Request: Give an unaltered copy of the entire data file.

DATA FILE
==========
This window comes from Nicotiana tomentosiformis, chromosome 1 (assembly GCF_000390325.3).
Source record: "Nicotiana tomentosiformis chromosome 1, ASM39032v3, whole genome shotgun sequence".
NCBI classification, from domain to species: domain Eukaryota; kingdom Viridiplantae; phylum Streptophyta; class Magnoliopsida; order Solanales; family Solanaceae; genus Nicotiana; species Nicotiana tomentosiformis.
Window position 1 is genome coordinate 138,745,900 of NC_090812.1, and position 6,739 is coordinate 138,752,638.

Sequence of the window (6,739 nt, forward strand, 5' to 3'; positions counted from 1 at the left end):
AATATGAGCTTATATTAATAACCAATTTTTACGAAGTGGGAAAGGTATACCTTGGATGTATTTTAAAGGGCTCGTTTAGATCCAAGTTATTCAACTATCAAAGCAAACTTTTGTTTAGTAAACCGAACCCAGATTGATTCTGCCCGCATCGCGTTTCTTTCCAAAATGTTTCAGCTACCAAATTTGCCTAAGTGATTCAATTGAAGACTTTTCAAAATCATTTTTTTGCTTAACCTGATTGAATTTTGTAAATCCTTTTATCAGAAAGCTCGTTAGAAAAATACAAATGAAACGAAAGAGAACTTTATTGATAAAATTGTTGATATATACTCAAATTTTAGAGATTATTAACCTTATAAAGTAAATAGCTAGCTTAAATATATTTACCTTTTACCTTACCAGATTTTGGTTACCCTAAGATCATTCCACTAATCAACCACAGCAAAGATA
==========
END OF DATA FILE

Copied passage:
This window comes from Nicotiana tomentosiformis, chromosome 1 (assembly GCF_000390325.3).
Source record: "Nicotiana tomentosiformis chromosome 1, ASM39032v3, whole genome shotgun sequence".
NCBI classification, from domain to species: domain Eukaryota; kingdom Viridiplantae; phylum Streptophyta; class Magnoliopsida; order Solanales; family Solanaceae; genus Nicotiana; species Nicotiana tomentosiformis.
Window position 1 is genome coordinate 138,745,900 of NC_090812.1, and position 6,739 is coordinate 138,752,638.

Sequence of the window (6,739 nt, forward strand, 5' to 3'; positions counted from 1 at the left end):
AATATGAGCTTATATTAATAACCAATTTTTACGAAGTGGGAAAGGTATACCTTGGATGTATTTTAAAGGGCTCGTTTAGATCCAAGTTATTCAACTATCAAAGCAAACTTTTGTTTAGTAAACCGAACCCAGATTGATTCTGCCCGCATCGCGTTTCTTTCCAAAATGTTTCAGCTACCAAATTTGCCTAAGTGATTCAATTGAAGACTTTTCAAAATCATTTTTTTGCTTAACCTGATTGAATTTTGTAAATCCTTTTATCAGAAAGCTCGTTAGAAAAATACAAATGAAACGAAAGAGAACTTTATTGATAAAATTGTTGATATATACTCAAATTTTAGAGATTATTAACCTTATAAAGTAAATAGCTAGCTTAAATATATTTACCTTTTACCTTACCAGATTTTGGTTACCCTAAGATCATTCCACTAATCAACCACAGCAAAGATA